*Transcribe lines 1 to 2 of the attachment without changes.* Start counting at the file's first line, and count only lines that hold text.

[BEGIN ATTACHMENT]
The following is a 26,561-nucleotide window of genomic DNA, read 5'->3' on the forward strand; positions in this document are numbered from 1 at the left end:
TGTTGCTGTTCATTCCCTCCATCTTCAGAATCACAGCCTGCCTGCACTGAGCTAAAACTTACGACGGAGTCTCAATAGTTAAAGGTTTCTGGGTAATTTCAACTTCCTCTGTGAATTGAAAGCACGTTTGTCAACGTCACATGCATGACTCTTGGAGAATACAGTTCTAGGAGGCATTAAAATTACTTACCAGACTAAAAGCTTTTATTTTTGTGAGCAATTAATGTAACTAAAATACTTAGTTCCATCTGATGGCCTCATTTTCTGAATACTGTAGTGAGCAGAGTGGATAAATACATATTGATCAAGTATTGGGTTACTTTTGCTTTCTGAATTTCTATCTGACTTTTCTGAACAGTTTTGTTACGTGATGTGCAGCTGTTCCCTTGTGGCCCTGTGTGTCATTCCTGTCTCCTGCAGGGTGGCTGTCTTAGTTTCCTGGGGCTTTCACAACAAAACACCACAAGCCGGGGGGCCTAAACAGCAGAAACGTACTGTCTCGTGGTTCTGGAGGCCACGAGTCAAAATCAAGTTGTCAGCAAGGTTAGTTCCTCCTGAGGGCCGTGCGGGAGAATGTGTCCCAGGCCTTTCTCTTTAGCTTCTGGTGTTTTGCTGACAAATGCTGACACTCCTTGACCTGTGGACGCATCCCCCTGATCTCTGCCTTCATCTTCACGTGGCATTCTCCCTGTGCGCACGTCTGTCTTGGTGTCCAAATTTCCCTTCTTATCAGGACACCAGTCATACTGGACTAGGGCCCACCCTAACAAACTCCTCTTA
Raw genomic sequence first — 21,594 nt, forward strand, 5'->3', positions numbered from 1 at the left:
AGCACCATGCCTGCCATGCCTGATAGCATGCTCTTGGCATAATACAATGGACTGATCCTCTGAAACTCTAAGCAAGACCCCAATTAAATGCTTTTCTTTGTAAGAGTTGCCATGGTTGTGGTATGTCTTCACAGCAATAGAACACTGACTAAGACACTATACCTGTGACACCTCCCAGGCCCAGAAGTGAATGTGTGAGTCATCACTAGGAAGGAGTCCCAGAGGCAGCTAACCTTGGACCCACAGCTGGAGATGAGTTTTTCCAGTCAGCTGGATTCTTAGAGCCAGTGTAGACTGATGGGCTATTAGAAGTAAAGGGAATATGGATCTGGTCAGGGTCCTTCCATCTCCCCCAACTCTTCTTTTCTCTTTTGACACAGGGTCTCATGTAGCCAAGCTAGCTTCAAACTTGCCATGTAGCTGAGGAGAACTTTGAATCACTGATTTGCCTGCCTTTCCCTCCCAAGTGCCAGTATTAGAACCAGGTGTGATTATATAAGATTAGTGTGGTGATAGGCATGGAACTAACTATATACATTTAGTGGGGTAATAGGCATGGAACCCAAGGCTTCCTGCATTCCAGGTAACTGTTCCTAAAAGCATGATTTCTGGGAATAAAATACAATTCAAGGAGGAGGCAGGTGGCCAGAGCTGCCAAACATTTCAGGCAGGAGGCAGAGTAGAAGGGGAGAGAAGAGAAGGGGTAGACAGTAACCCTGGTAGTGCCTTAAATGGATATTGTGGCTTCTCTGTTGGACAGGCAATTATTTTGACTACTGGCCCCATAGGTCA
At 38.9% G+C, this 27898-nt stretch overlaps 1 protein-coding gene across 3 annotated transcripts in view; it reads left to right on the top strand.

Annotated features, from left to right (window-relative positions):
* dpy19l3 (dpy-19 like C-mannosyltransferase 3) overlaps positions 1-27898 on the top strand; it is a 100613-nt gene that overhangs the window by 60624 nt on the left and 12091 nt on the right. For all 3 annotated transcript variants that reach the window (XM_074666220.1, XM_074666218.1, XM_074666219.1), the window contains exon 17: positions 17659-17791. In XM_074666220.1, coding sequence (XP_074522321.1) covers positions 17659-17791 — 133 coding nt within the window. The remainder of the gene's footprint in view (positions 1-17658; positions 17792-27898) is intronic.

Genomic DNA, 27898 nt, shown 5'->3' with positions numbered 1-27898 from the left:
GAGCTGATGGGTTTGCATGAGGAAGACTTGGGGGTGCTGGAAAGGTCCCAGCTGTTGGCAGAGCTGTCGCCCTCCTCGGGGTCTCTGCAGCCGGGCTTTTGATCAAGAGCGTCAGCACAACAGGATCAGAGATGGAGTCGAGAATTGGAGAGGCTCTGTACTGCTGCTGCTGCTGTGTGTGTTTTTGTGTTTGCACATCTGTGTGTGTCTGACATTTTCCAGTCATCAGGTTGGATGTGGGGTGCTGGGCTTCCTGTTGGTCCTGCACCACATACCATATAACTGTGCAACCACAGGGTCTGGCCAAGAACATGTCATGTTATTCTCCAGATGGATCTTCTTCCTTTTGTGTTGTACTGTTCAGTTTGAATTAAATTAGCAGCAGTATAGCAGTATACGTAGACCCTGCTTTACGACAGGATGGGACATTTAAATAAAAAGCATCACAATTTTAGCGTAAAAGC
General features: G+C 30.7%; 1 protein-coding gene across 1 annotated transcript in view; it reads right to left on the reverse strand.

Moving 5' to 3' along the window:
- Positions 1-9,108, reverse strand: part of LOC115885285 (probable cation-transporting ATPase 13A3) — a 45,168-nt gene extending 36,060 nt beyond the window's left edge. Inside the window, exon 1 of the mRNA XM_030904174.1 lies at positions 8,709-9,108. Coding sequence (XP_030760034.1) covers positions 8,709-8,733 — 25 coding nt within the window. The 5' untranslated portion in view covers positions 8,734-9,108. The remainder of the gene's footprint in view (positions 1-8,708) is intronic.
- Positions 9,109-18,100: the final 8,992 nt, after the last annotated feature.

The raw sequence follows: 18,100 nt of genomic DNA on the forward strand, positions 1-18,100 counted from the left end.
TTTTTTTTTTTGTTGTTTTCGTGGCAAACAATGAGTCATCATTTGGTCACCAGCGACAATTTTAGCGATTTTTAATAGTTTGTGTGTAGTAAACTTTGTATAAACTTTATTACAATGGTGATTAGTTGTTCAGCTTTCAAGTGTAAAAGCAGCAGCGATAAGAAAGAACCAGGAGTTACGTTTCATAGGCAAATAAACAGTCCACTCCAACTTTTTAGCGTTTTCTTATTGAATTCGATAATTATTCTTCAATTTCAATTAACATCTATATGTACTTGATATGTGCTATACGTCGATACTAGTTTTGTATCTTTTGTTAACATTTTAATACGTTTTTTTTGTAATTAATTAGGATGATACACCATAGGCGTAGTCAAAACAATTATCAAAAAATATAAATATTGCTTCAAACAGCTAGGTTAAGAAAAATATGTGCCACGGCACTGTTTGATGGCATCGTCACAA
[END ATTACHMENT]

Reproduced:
The following is a 26,561-nucleotide window of genomic DNA, read 5'->3' on the forward strand; positions in this document are numbered from 1 at the left end:
TGTTGCTGTTCATTCCCTCCATCTTCAGAATCACAGCCTGCCTGCACTGAGCTAAAACTTACGACGGAGTCTCAATAGTTAAAGGTTTCTGGGTAATTTCAACTTCCTCTGTGAATTGAAAGCACGTTTGTCAACGTCACATGCATGACTCTTGGAGAATACAGTTCTAGGAGGCATTAAAATTACTTACCAGACTAAAAGCTTTTATTTTTGTGAGCAATTAATGTAACTAAAATACTTAGTTCCATCTGATGGCCTCATTTTCTGAATACTGTAGTGAGCAGAGTGGATAAATACATATTGATCAAGTATTGGGTTACTTTTGCTTTCTGAATTTCTATCTGACTTTTCTGAACAGTTTTGTTACGTGATGTGCAGCTGTTCCCTTGTGGCCCTGTGTGTCATTCCTGTCTCCTGCAGGGTGGCTGTCTTAGTTTCCTGGGGCTTTCACAACAAAACACCACAAGCCGGGGGGCCTAAACAGCAGAAACGTACTGTCTCGTGGTTCTGGAGGCCACGAGTCAAAATCAAGTTGTCAGCAAGGTTAGTTCCTCCTGAGGGCCGTGCGGGAGAATGTGTCCCAGGCCTTTCTCTTTAGCTTCTGGTGTTTTGCTGACAAATGCTGACACTCCTTGACCTGTGGACGCATCCCCCTGATCTCTGCCTTCATCTTCACGTGGCATTCTCCCTGTGCGCACGTCTGTCTTGGTGTCCAAATTTCCCTTCTTATCAGGACACCAGTCATACTGGACTAGGGCCCACCCTAACAAACTCCTCTTA